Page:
A Senate panel today adopted a proposal by Senator Bernie Sanders (I-Vermont) to make big oil traders divulge reserves held in offshore tankers to skirt reporting requirements, distort supply records and artificially drive up prices. As oil prices rose to $69 a barrel, near the record high for the year, Sanders also announced that he will introduce legislation to require the Commodity Futures Trading Commission to use emergency powers to stem oil price manipulation.The Senate Energy and Natural Resources Committee folded Sanders proposal on offshore hoarding into legislation aimed at promoting oil and gas exploration. The amendment would require the 50 largest traders of oil contracts to report to federal regulators all of their oil reserves that are stored offshore.Global diesel storage at sea has climbed to about 41 million barrels, Reuters reported today, citing traders and shipbrokers. Seven tankers with an estimated 14 million barrels of North Sea crude are anchored off Great Britain, Bloomberg reported. JP Morgan Chase recently hired a ship to store up to 2 million barrels of heating oil off the coast of Malta. These companies are hoarding heating oil right now, in the hope of selling it at a higher price this winter when senior citizens on fixed incomes and middle class Americans in cold-weather states need heating oil to stay warm, Sanders said.Since the storage of oil in oversees tankers is not reported to the federal government, the practice already is distorting supplies and leading to unnecessarily high prices. We cannot allow this to continue, especially when the firms that are taking advantage of this situation have received the largest taxpayer bailout in the history of the world, the senator said.Sanders proposal drew support from US and Vermont fuel dealers. Giving federal regulators the necessary authority to bring greater transparency to these markets is a top priority to ensure that these markets are stable and reliable, wrote Dan Gilligan of the Petroleum Marketers Association of America, Shane Sweet of the New England Fuel Institute, and Matt Cota of the Vermont Fuel Dealers Association.With demand down and oil supplies up, Sanders also planned to introduce legislation directing federal regulators to stop speculators from artificially driving up prices. The bill introduction follows a letter Sanders sent to the Commodity Futures Trading Commission urging it to seize this opportunity to redefine the CFTC as a strong regulator that will do everything within its power to benefit consumers.Commissioner Bart Chilton reacted in a letter today. I wholeheartedly agree with you that the time to act on these issues is now, and the CFTC should aggressively utilize all available authorities ¦to address these pressing issues, Chilton wrote to Sanders.Source: Sanders’ Office. WASHINGTON, June 9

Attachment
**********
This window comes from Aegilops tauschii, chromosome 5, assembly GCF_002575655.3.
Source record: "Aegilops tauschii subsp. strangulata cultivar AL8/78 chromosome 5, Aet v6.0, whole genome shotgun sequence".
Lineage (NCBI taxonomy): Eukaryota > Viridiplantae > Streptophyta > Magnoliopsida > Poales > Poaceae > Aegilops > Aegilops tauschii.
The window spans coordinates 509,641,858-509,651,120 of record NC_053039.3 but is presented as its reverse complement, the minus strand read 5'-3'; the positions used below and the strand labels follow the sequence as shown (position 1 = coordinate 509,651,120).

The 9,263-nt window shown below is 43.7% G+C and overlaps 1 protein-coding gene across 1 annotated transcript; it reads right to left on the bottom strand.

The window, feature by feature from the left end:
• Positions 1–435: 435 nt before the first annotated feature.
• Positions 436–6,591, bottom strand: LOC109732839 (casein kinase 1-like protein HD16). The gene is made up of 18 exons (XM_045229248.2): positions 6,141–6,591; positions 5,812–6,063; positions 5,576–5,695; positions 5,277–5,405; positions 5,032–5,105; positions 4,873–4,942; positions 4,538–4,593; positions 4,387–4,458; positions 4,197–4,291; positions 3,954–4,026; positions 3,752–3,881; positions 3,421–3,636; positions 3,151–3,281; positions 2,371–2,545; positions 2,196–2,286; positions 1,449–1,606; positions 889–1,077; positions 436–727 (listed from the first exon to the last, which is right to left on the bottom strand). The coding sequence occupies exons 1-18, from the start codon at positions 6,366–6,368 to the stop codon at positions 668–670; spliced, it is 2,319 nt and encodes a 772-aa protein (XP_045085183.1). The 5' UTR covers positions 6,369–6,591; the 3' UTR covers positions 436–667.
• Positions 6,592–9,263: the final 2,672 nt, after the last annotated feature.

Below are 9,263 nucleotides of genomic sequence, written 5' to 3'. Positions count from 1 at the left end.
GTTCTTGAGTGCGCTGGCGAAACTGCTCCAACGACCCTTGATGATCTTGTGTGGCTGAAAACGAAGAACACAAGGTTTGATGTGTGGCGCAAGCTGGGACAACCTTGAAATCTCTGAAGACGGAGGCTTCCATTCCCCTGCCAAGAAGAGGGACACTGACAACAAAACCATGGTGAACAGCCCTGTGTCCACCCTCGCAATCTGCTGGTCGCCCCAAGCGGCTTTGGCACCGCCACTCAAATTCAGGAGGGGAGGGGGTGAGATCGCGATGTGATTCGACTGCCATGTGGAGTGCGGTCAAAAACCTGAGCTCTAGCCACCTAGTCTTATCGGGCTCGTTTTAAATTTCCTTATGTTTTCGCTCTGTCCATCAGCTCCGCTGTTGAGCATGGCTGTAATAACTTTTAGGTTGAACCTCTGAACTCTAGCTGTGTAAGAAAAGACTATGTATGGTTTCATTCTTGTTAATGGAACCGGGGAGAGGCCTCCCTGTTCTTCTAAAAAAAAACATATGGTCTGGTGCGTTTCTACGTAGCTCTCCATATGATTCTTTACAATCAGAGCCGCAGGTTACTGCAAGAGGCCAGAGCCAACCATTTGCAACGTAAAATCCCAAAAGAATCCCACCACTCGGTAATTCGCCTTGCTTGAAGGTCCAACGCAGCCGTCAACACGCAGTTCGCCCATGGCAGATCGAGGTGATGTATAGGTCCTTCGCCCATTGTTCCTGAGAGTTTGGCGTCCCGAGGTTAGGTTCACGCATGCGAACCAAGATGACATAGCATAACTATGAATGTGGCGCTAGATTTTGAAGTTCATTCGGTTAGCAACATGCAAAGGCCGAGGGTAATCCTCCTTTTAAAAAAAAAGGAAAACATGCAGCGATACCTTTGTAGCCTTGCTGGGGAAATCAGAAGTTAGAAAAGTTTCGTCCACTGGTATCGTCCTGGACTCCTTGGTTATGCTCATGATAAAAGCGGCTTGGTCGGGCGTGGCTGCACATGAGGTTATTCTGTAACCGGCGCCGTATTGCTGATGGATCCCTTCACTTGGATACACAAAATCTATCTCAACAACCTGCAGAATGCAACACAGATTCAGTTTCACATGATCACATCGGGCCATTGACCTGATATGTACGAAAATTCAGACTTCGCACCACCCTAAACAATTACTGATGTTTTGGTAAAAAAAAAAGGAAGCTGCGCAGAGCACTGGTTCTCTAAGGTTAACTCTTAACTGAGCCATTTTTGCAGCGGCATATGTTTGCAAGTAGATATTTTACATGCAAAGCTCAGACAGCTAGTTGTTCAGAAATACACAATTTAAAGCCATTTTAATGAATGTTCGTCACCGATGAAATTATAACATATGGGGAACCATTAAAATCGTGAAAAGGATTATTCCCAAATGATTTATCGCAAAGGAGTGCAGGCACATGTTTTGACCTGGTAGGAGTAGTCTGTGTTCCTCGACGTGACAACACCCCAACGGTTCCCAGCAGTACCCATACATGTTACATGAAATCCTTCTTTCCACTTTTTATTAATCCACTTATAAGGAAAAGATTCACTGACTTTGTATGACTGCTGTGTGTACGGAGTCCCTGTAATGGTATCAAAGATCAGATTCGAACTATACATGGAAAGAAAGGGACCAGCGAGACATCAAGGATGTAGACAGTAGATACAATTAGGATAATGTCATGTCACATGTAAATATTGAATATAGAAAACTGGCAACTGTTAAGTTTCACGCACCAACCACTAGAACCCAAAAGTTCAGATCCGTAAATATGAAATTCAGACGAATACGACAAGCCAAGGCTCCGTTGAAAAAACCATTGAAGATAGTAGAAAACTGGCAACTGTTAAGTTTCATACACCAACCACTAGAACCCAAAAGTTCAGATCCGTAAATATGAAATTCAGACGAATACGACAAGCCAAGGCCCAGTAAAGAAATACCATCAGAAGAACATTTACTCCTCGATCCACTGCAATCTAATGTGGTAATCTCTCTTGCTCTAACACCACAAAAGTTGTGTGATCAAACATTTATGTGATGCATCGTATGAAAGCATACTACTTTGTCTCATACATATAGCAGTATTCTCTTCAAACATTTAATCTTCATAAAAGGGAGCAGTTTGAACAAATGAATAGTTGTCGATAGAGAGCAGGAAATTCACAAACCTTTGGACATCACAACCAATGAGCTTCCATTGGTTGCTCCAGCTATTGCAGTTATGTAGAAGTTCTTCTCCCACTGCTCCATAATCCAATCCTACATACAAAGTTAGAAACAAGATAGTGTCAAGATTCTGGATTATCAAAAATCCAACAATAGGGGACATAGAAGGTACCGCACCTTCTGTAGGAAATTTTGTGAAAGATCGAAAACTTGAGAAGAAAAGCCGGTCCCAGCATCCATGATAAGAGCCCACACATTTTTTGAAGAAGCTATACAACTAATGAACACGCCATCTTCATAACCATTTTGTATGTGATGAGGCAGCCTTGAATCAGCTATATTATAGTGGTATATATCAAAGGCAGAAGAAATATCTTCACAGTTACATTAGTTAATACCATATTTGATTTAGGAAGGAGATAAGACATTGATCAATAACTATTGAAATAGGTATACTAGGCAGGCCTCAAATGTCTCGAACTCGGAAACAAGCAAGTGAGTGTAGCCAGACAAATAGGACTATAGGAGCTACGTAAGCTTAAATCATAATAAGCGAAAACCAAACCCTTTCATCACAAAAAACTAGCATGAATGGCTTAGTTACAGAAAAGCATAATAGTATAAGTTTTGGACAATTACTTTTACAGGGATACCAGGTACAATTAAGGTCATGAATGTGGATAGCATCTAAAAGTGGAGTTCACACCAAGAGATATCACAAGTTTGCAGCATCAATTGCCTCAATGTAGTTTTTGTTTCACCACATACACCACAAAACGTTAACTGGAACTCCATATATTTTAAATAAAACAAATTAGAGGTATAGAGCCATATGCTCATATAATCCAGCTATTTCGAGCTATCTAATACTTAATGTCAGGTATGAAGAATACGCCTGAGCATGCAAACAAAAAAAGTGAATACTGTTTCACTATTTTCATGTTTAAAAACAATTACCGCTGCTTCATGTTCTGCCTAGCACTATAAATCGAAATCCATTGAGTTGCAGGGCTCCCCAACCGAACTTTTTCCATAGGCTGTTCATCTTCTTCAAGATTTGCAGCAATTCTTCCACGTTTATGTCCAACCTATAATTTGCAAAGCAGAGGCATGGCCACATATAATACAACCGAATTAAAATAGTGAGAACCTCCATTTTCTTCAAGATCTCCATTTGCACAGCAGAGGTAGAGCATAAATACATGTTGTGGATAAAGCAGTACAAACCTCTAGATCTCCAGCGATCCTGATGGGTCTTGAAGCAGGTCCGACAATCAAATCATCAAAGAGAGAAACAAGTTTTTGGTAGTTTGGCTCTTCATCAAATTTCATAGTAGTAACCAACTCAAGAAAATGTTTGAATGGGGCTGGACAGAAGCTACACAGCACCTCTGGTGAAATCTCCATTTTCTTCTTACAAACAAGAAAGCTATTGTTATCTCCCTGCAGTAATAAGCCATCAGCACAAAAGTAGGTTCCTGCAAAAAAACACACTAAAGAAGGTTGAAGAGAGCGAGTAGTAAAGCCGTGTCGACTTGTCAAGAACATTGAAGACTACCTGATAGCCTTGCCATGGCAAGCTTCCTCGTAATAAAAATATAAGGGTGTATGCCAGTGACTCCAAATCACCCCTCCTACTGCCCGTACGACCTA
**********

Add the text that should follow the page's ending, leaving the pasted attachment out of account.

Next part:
Sign up for our COVID-19 newsletter to stay up-to-date on the latest coronavirus news throughout New York Anyone can push a lawnmower across their yard, but some think of their grass as a blank canvas that demands nothing less than the creativity of a professional in the landscaping arts.That’s where Harder Services, K&D Tree Masters and Atlas Asphalt all come in. The three locally based companies each rank at the top in their respective fields of prettying up the exteriors of homes on Long Island — lawns, trees and driveways included.“The most important thing that we can offer to our customers is the promise that they will be treated with respect, courtesy and honesty and all work will be handled in a professional manner,” says Jack Harder, owner of Harder Services, a nearly century-old, fourth-generation family business based in Hempstead.With such deep roots in the community, it’s no wonder Harder won Best Landscaping on Long Island in the 2018 Bethpage Best of Long Island competition. K&D Tree Masters earned the title of Best Tree Service on Long Island in that annual contest. And the public voted Atlas Asphalt the Best Mason on Long Island this year.All three won high praise from their clientele — no small feat in a suburban community where homeowners are known for having uncompromisingly high standards.Harder’s work has been on display at the new Yankee Stadium, Lincoln Center, Roosevelt Field Mall and dozens of other high-profile locations.At Atlas, this leader in the paving industry has had a reputation for quality, integrity, safety, and customer satisfaction for the past 30 years. The proof is in the paving: They’ve resurfaced millions of square feet of blacktop across Long Island. Their expert craftsmen also do masonry and sealcoating for commercial and residential clients.And K&D won high marks for their responsiveness after Sandy downed countless trees across LI.“After other tree companies did not return calls, or show up to quote, I was given the number for K&D,” one Massapequa woman says. “They hustled from the minute they got there.”To find all the other 2017 Best of Long Island contest winners, visit bestoflongisland.com Winners of the 2018 contest will be announced in February. Nominate your favorite businesses and people in the 2019 Best of Long Island program starting Jan. 1.K & D Tree Masters can be reached at 631-957-8542 or k-d-tree-masters.com Harder Services, Inc. can be reached at 516-481-8800 or harderservicesinc.comAtlas Asphalt is located at 117 Brook Ave. in Deer Park. They can be reached at 631-242-5100 or atlasasphalt.com